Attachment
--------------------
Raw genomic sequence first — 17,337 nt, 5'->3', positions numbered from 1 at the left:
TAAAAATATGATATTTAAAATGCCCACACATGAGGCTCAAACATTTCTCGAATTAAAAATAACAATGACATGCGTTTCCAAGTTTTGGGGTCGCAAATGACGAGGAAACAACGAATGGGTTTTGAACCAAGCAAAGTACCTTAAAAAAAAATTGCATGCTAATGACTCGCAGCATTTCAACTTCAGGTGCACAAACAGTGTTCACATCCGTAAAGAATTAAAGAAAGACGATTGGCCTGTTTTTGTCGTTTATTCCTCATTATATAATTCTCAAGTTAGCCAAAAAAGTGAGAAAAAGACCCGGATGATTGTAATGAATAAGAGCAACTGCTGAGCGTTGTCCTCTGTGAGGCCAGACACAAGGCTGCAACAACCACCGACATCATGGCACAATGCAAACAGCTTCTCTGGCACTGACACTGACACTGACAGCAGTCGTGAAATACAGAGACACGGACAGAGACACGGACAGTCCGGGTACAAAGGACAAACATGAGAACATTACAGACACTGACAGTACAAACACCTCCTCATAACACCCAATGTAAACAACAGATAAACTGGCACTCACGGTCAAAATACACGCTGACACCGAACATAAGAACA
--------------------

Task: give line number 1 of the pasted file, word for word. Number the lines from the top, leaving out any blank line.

Raw genomic sequence first — 17,337 nt, 5'->3', positions numbered from 1 at the left: